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Virtual Event – Glenn Frankel

March 25 @ 7:00 pm - 8:00 pm

Magic City Books is proud to welcome Pulitzer Prize winning journalist Glenn Frankel for a virtual event in celebration of his new book, Shooting Midnight Cowboy: Art, Sex, Loneliness, Liberation, and the Making of a Dark Classic.

By turns madcap and serious, and enriched by interviews with Hoffman, Voight, and others, Shooting Midnight Cowboy: Art, Sex, Loneliness, Liberation, and the Making of a Dark Classic is not only the definitive account of the film that unleashed a new wave of innovation in American cinema, but also the story of a country–and an industry–beginning to break free from decades of cultural and sexual repression.

This free event will be hosted on the Zoom platform and Facebook Live. To register in advance for the event on Zoom, visit: https://magiccitybooks.zoom.us/webinar/register/WN_VyB4QAecTEKwi-IVP75rtg.

After you register you will receive a confirmation email with details on how to join the event on Thursday March 25 at 7:00 pm CT.

Shooting Midnight Cowboy is available now, to purchase a copy you can visit https://magiccitybooks.square.site/product/shooting-midnight-cowboy/465 or call the store, 918-602-4452.

About Shooting Midnight Cowboy

Director John Schlesinger’s Darling was nominated for five Academy Awards, and introduced the world to the transcendently talented Julie Christie. Suddenly the toast of Hollywood, Schlesinger used his newfound clout to film an expensive, Panavision adaptation of Far from the Madding Crowd. Expectations were huge, making the movie’s complete critical and commercial failure even more devastating, and Schlesinger suddenly found himself persona non grata in the Hollywood circles he had hoped to conquer.

Given his recent travails, Schlesinger’s next project seemed doubly daring, bordering on foolish. James Leo Herlihy’s novel Midnight Cowboy, about a Texas hustler trying to survive on the mean streets of 1960’s New York, was dark and transgressive. Perhaps something about the book’s unsparing portrait of cultural alienation resonated with him. His decision to film it began one of the unlikelier convergences in cinematic history, centered around a city that seemed, at first glance, as unwelcoming as Herlihy’s novel itself.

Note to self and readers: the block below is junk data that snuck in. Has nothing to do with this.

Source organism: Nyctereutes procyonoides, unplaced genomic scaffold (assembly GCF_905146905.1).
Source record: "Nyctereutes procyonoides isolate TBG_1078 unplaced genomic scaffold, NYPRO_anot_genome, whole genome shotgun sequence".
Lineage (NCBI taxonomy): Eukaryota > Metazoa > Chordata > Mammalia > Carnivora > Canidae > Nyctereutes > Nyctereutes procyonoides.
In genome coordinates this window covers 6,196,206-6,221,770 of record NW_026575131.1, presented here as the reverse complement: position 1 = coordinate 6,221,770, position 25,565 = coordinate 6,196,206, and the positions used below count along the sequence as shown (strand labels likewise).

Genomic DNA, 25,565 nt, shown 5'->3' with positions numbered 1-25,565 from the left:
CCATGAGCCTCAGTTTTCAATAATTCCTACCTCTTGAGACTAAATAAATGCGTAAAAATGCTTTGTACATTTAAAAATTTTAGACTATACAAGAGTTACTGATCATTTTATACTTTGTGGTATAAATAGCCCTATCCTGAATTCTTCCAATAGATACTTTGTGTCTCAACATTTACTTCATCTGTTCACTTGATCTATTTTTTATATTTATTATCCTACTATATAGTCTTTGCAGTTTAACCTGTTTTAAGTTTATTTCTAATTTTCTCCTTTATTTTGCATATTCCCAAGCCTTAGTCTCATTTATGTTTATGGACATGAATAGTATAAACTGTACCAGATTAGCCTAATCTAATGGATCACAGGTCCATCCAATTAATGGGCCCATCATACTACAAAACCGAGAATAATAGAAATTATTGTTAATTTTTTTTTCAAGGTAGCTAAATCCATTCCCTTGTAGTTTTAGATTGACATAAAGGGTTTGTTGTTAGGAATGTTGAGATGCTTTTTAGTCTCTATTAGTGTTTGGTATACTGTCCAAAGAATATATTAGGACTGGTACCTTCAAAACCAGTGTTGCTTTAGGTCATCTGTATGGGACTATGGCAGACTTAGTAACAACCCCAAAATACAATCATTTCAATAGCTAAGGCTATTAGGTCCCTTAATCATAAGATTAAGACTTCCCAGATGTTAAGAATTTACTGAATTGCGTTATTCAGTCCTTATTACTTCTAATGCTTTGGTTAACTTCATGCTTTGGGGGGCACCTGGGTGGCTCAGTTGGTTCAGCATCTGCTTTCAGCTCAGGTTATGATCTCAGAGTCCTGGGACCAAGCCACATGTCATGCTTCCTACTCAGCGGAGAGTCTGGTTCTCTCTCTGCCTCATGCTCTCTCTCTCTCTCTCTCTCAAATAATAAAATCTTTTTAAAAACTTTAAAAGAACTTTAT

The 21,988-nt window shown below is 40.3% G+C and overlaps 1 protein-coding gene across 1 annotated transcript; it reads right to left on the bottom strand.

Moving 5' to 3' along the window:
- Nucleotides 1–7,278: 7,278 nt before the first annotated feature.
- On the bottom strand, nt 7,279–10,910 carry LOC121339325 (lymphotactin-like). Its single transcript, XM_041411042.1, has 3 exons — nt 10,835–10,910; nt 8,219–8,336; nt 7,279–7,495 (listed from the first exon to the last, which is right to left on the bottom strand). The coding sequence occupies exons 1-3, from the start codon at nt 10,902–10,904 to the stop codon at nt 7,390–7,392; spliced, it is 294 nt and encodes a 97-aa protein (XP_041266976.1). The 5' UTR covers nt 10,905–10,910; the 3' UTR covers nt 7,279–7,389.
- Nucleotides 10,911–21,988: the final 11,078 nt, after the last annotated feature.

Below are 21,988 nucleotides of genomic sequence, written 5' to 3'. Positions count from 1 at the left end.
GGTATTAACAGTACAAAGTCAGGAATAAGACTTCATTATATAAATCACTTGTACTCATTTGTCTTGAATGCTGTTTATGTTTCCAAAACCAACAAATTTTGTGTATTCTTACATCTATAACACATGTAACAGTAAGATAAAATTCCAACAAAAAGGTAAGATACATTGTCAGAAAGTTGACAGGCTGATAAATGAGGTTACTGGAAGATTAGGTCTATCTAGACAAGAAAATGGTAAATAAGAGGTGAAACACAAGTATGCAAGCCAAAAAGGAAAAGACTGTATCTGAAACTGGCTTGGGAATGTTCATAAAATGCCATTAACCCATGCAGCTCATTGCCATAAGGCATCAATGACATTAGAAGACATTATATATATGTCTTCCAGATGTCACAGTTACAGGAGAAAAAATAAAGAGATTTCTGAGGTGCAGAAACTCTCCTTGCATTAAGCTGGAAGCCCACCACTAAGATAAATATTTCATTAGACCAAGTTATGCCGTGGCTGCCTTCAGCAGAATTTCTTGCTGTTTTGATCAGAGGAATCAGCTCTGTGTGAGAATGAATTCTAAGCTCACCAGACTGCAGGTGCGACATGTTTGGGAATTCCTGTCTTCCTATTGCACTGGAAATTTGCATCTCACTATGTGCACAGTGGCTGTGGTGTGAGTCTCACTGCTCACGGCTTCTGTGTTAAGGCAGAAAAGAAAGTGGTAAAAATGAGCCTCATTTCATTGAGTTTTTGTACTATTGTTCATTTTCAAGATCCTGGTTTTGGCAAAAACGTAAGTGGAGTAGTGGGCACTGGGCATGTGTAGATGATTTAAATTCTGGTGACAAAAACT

Glenn Frankel’s Shooting Midnight Cowboy tells the story of a modern classic that, by all accounts, should never have become one in the first place. The film’s boundary-pushing subject matter–homosexuality, prostitution, sexual assault–earned it an X rating when it first appeared in cinemas in 1969. For Midnight Cowboy, Schlesinger–who had never made a film in the United States–enlisted Jerome Hellman, a producer coming off his own recent flop and smarting from a failed marriage, and Waldo Salt, a formerly blacklisted screenwriter with a tortured past. The decision to shoot on location in New York, at a time when the city was approaching its gritty nadir, backfired when a sanitation strike filled Manhattan with garbage fires and fears of dysentery.

Much more than a history of Schlesinger’s film, Shooting Midnight Cowboy is an arresting glimpse into the world from which it emerged: a troubled city that nurtured the talents and ambitions of the pioneering Polish cinematographer Adam Holender and legendary casting director Marion Dougherty, who discovered both Dustin Hoffman and Jon Voight and supported them for the roles of “Ratso” Rizzo and Joe Buck–leading to one of the most intensely moving joint performances ever to appear on screen. We follow Herlihy himself as he moves from the experimental confines of Black Mountain College to the theatres of Broadway, influenced by close relationships with Tennessee Williams and Anaïs Nin, and yet unable to find lasting literary success.

By turns madcap and serious, and enriched by interviews with Hoffman, Voight, and others, Shooting Midnight Cowboy: Art, Sex, Loneliness, Liberation, and the Making of a Dark Classic is not only the definitive account of the film that unleashed a new wave of innovation in American cinema, but also the story of a country–and an industry–beginning to break free from decades of cultural and sexual repression.

Glenn Frankel worked for many years at The Washington Post, winning a Pulitzer Prize in 1989. He has taught journalism at Stanford University and the University of Texas at Austin, where he directed the School of Journalism. He has won the National Jewish Book Award, was a finalist for the Los Angeles Times Book Prize, and is a Motion Picture Academy Film Scholar. He is the bestselling author of The Searchers and High Noon, and lives in Arlington, Virginia.

Details

Date:
March 25
Time:
7:00 pm - 8:00 pm

Venue

Magic City Books
221 E. Archer St.
Tulsa, OK 74103 United States

Organizer

Magic City Books